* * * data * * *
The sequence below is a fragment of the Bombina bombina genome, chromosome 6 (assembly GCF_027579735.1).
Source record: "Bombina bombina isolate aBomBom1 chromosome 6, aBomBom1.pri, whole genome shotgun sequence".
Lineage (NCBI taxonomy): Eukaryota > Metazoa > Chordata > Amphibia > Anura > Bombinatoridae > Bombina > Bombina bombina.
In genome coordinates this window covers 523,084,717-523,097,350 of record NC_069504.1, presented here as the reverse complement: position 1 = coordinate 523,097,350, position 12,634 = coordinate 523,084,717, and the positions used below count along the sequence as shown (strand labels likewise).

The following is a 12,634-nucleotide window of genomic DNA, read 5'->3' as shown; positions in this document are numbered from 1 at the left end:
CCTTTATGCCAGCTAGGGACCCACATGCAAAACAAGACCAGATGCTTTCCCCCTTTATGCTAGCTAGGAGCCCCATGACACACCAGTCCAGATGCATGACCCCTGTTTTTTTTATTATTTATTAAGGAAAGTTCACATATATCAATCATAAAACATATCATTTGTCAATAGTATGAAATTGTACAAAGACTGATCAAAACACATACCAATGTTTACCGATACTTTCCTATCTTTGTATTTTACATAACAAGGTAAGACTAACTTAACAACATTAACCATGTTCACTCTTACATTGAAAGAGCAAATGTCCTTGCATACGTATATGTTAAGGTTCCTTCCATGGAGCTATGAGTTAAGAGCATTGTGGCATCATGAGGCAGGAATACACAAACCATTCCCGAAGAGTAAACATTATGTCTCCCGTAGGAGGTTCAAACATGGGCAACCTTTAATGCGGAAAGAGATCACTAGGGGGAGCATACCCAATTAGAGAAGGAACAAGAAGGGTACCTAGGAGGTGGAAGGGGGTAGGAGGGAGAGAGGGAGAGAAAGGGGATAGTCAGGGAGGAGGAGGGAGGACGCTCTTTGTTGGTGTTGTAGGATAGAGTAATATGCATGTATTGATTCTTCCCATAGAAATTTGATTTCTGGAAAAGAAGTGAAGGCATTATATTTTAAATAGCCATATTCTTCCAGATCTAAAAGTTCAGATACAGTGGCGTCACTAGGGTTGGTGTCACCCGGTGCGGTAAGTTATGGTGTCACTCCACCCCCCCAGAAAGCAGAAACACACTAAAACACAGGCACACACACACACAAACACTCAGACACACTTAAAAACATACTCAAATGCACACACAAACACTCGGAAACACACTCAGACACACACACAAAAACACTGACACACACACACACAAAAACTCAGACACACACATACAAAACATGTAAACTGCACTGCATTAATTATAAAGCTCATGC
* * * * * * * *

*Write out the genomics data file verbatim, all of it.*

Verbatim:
The sequence below is a fragment of the Bombina bombina genome, chromosome 6 (assembly GCF_027579735.1).
Source record: "Bombina bombina isolate aBomBom1 chromosome 6, aBomBom1.pri, whole genome shotgun sequence".
Lineage (NCBI taxonomy): Eukaryota > Metazoa > Chordata > Amphibia > Anura > Bombinatoridae > Bombina > Bombina bombina.
In genome coordinates this window covers 523,084,717-523,097,350 of record NC_069504.1, presented here as the reverse complement: position 1 = coordinate 523,097,350, position 12,634 = coordinate 523,084,717, and the positions used below count along the sequence as shown (strand labels likewise).

The following is a 12,634-nucleotide window of genomic DNA, read 5'->3' as shown; positions in this document are numbered from 1 at the left end:
CCTTTATGCCAGCTAGGGACCCACATGCAAAACAAGACCAGATGCTTTCCCCCTTTATGCTAGCTAGGAGCCCCATGACACACCAGTCCAGATGCATGACCCCTGTTTTTTTTATTATTTATTAAGGAAAGTTCACATATATCAATCATAAAACATATCATTTGTCAATAGTATGAAATTGTACAAAGACTGATCAAAACACATACCAATGTTTACCGATACTTTCCTATCTTTGTATTTTACATAACAAGGTAAGACTAACTTAACAACATTAACCATGTTCACTCTTACATTGAAAGAGCAAATGTCCTTGCATACGTATATGTTAAGGTTCCTTCCATGGAGCTATGAGTTAAGAGCATTGTGGCATCATGAGGCAGGAATACACAAACCATTCCCGAAGAGTAAACATTATGTCTCCCGTAGGAGGTTCAAACATGGGCAACCTTTAATGCGGAAAGAGATCACTAGGGGGAGCATACCCAATTAGAGAAGGAACAAGAAGGGTACCTAGGAGGTGGAAGGGGGTAGGAGGGAGAGAGGGAGAGAAAGGGGATAGTCAGGGAGGAGGAGGGAGGACGCTCTTTGTTGGTGTTGTAGGATAGAGTAATATGCATGTATTGATTCTTCCCATAGAAATTTGATTTCTGGAAAAGAAGTGAAGGCATTATATTTTAAATAGCCATATTCTTCCAGATCTAAAAGTTCAGATACAGTGGCGTCACTAGGGTTGGTGTCACCCGGTGCGGTAAGTTATGGTGTCACTCCACCCCCCCAGAAAGCAGAAACACACTAAAACACAGGCACACACACACACAAACACTCAGACACACTTAAAAACATACTCAAATGCACACACAAACACTCGGAAACACACTCAGACACACACACAAAAACACTGACACACACACACACAAAAACTCAGACACACACATACAAAACATGTAAACTGCACTGCATTAATTATAAAGCTCATGC